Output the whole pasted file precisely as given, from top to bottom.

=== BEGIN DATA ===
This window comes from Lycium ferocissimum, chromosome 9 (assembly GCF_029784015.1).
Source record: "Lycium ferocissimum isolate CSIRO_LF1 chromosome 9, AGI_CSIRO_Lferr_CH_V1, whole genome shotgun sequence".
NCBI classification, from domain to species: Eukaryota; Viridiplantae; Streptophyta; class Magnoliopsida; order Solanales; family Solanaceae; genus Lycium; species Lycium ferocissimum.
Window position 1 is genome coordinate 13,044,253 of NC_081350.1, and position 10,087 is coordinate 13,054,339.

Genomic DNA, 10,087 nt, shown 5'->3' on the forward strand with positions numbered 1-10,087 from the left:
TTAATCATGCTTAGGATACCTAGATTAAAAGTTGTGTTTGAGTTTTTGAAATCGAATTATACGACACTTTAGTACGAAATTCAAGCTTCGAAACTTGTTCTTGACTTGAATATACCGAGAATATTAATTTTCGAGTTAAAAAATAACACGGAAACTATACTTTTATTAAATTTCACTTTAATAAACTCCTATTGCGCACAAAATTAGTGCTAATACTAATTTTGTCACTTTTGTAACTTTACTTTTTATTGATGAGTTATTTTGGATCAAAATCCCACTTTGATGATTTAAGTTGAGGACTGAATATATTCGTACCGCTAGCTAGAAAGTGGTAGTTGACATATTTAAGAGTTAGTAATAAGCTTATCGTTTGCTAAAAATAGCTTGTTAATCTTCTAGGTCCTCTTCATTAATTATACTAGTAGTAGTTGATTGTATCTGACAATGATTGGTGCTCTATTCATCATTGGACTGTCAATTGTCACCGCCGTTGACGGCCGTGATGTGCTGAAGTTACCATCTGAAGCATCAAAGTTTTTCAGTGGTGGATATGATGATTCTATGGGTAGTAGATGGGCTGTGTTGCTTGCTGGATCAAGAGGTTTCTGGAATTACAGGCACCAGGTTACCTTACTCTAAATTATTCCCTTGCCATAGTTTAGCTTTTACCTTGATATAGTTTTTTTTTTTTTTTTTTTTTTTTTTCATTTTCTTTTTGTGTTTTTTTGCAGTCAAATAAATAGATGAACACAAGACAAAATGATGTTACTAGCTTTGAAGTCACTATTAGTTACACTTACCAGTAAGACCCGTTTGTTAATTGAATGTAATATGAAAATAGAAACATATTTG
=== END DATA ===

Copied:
This window comes from Lycium ferocissimum, chromosome 9 (assembly GCF_029784015.1).
Source record: "Lycium ferocissimum isolate CSIRO_LF1 chromosome 9, AGI_CSIRO_Lferr_CH_V1, whole genome shotgun sequence".
NCBI classification, from domain to species: Eukaryota; Viridiplantae; Streptophyta; class Magnoliopsida; order Solanales; family Solanaceae; genus Lycium; species Lycium ferocissimum.
Window position 1 is genome coordinate 13,044,253 of NC_081350.1, and position 10,087 is coordinate 13,054,339.

Genomic DNA, 10,087 nt, shown 5'->3' on the forward strand with positions numbered 1-10,087 from the left:
TTAATCATGCTTAGGATACCTAGATTAAAAGTTGTGTTTGAGTTTTTGAAATCGAATTATACGACACTTTAGTACGAAATTCAAGCTTCGAAACTTGTTCTTGACTTGAATATACCGAGAATATTAATTTTCGAGTTAAAAAATAACACGGAAACTATACTTTTATTAAATTTCACTTTAATAAACTCCTATTGCGCACAAAATTAGTGCTAATACTAATTTTGTCACTTTTGTAACTTTACTTTTTATTGATGAGTTATTTTGGATCAAAATCCCACTTTGATGATTTAAGTTGAGGACTGAATATATTCGTACCGCTAGCTAGAAAGTGGTAGTTGACATATTTAAGAGTTAGTAATAAGCTTATCGTTTGCTAAAAATAGCTTGTTAATCTTCTAGGTCCTCTTCATTAATTATACTAGTAGTAGTTGATTGTATCTGACAATGATTGGTGCTCTATTCATCATTGGACTGTCAATTGTCACCGCCGTTGACGGCCGTGATGTGCTGAAGTTACCATCTGAAGCATCAAAGTTTTTCAGTGGTGGATATGATGATTCTATGGGTAGTAGATGGGCTGTGTTGCTTGCTGGATCAAGAGGTTTCTGGAATTACAGGCACCAGGTTACCTTACTCTAAATTATTCCCTTGCCATAGTTTAGCTTTTACCTTGATATAGTTTTTTTTTTTTTTTTTTTTTTTTTTCATTTTCTTTTTGTGTTTTTTTGCAGTCAAATAAATAGATGAACACAAGACAAAATGATGTTACTAGCTTTGAAGTCACTATTAGTTACACTTACCAGTAAGACCCGTTTGTTAATTGAATGTAATATGAAAATAGAAACATATTTG